As seen under a polarization microscope, the A-Band in skeletal muscle fibres is so named because it is anisotropic in its refractive index which is a characteristic of orderly crystalline structure. On the other hand, the I-Band is so named because of its isotropic nature, as far as its refractive index is considered, which is characteristic of Amorphous substances or substances which lack long-range order. Both are filamentous (as opposed to globular) in the sarcomere (Actin is present as F-Actin).
But then why this difference in the characteristics of refractive index, which is indicative of order (i.e crystalline or amorphous?) in their molecular structure?
Moreover, is the H-Band anisotropic?
If not, then the anisotropy of the remaining part of A-Band must be a consequence of the relative arrangement of Actin and Myosin which are independently isotropic, and hence cannot give a possible isotropic arrangement.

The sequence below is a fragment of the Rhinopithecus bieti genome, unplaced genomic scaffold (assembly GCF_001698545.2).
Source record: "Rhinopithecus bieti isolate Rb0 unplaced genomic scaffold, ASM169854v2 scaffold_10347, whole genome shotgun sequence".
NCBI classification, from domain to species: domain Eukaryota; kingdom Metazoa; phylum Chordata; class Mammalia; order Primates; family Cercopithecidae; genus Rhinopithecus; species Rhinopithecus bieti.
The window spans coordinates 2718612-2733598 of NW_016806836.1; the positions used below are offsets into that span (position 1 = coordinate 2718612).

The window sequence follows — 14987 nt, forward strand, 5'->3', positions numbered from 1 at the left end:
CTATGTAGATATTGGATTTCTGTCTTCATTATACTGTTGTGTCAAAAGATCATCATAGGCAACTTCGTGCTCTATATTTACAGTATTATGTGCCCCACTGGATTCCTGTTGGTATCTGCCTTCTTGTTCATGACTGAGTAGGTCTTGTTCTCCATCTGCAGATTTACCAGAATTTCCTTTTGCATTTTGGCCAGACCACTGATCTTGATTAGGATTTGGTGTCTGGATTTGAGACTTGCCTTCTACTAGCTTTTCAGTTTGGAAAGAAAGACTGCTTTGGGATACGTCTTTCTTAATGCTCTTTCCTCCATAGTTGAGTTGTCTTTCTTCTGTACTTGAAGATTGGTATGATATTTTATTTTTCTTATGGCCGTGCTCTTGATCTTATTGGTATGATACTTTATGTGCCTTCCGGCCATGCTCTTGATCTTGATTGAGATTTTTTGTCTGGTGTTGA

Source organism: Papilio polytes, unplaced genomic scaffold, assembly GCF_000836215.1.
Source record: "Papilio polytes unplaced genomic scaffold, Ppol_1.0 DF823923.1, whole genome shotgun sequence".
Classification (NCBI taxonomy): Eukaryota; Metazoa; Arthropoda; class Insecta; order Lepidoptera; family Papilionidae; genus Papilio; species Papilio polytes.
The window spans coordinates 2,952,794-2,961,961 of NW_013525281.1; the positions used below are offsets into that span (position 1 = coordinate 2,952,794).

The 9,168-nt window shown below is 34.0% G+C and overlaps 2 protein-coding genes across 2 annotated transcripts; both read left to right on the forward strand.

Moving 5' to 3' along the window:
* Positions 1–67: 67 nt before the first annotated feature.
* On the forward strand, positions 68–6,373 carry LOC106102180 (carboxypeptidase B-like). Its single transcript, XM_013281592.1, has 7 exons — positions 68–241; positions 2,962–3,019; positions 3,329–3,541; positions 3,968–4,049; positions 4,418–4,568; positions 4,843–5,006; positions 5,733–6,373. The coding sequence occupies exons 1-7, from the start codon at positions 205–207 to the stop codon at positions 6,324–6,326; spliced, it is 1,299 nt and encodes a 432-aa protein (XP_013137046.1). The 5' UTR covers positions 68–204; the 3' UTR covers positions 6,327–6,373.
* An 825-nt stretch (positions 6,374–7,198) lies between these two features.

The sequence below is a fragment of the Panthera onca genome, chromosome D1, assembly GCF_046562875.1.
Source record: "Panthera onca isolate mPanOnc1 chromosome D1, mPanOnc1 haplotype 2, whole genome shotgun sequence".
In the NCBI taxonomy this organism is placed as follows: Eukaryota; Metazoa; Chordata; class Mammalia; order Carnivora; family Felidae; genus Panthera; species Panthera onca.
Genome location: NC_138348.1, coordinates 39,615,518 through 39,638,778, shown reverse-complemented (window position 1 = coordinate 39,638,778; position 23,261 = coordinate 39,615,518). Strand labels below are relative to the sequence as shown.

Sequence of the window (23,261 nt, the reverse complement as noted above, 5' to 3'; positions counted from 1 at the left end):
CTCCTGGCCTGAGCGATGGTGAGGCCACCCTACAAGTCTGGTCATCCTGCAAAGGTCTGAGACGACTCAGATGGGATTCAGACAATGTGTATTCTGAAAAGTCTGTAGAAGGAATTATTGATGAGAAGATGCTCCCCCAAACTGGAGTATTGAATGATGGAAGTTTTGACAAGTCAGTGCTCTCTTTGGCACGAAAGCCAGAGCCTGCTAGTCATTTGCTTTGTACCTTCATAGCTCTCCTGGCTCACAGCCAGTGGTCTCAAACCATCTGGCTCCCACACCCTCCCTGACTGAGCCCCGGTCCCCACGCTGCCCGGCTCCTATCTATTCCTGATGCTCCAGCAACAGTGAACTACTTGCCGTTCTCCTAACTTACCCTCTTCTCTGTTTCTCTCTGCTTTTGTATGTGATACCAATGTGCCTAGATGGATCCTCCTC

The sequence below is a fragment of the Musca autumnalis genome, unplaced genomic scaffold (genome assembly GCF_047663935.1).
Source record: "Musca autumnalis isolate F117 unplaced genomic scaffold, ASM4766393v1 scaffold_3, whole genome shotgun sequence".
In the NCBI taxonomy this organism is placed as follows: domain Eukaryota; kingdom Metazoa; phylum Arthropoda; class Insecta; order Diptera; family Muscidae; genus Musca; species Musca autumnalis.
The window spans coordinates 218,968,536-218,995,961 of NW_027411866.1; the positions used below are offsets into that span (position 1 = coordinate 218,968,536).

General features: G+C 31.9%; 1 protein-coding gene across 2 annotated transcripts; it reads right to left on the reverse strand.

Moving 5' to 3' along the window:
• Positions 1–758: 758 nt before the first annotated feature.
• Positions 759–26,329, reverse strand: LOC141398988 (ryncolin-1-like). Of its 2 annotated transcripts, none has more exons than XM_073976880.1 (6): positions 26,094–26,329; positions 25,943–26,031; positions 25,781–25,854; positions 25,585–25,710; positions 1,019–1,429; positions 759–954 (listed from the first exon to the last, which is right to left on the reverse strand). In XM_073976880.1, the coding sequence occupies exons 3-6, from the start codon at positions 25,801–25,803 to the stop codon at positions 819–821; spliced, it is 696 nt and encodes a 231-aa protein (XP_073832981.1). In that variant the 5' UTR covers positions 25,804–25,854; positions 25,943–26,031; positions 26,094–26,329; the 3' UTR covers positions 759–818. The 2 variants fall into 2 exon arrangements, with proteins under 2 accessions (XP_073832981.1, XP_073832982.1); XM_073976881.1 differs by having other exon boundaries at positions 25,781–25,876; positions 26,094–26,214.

If yes, then that indicates that the myosin filaments are anisotropic in themselves and actin filaments are isotropic. But, in the region of their overlapping (A-Band minus H-Band), the overlap is between an anisotropic (myosin) and an isotropic (actin) component which shouldn't be anisotropic because the randomness of actin filaments (i.e. its isotropicity) should make the entire configuration isotropic?
I am sorry if I am wrong in my understanding of isotropic and anisotropic characteristics, or if my question sounds too "physics-related", but this has been bothering me for quite some while now.
Here is a directly related question I asked on physics.se. It partly solves the problem of possible arrangement of isotropic elements to generate anisotropy.